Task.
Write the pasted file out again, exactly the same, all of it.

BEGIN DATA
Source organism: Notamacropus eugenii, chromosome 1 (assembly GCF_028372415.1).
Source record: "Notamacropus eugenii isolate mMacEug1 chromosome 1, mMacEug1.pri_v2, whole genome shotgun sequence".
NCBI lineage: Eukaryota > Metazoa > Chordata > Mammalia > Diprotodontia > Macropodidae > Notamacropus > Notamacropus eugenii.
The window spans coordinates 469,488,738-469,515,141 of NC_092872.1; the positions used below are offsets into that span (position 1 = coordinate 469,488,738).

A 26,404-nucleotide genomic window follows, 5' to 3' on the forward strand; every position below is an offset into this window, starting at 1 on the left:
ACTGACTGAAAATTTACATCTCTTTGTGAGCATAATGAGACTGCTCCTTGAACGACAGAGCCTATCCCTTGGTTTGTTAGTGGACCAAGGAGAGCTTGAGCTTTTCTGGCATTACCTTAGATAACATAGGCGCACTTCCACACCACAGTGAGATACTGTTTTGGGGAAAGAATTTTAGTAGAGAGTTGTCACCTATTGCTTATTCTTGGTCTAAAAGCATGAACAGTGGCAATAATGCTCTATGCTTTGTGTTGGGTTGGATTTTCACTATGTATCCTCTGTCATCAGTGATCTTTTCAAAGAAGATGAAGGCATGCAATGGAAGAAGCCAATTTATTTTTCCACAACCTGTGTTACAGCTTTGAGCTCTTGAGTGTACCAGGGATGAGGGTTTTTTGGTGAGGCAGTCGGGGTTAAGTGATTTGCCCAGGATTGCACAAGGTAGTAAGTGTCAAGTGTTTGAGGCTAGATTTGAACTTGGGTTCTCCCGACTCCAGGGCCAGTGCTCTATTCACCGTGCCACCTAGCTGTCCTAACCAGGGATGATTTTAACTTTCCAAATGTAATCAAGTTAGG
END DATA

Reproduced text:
Source organism: Notamacropus eugenii, chromosome 1 (assembly GCF_028372415.1).
Source record: "Notamacropus eugenii isolate mMacEug1 chromosome 1, mMacEug1.pri_v2, whole genome shotgun sequence".
NCBI lineage: Eukaryota > Metazoa > Chordata > Mammalia > Diprotodontia > Macropodidae > Notamacropus > Notamacropus eugenii.
The window spans coordinates 469,488,738-469,515,141 of NC_092872.1; the positions used below are offsets into that span (position 1 = coordinate 469,488,738).

A 26,404-nucleotide genomic window follows, 5' to 3' on the forward strand; every position below is an offset into this window, starting at 1 on the left:
ACTGACTGAAAATTTACATCTCTTTGTGAGCATAATGAGACTGCTCCTTGAACGACAGAGCCTATCCCTTGGTTTGTTAGTGGACCAAGGAGAGCTTGAGCTTTTCTGGCATTACCTTAGATAACATAGGCGCACTTCCACACCACAGTGAGATACTGTTTTGGGGAAAGAATTTTAGTAGAGAGTTGTCACCTATTGCTTATTCTTGGTCTAAAAGCATGAACAGTGGCAATAATGCTCTATGCTTTGTGTTGGGTTGGATTTTCACTATGTATCCTCTGTCATCAGTGATCTTTTCAAAGAAGATGAAGGCATGCAATGGAAGAAGCCAATTTATTTTTCCACAACCTGTGTTACAGCTTTGAGCTCTTGAGTGTACCAGGGATGAGGGTTTTTTGGTGAGGCAGTCGGGGTTAAGTGATTTGCCCAGGATTGCACAAGGTAGTAAGTGTCAAGTGTTTGAGGCTAGATTTGAACTTGGGTTCTCCCGACTCCAGGGCCAGTGCTCTATTCACCGTGCCACCTAGCTGTCCTAACCAGGGATGATTTTAACTTTCCAAATGTAATCAAGTTAGG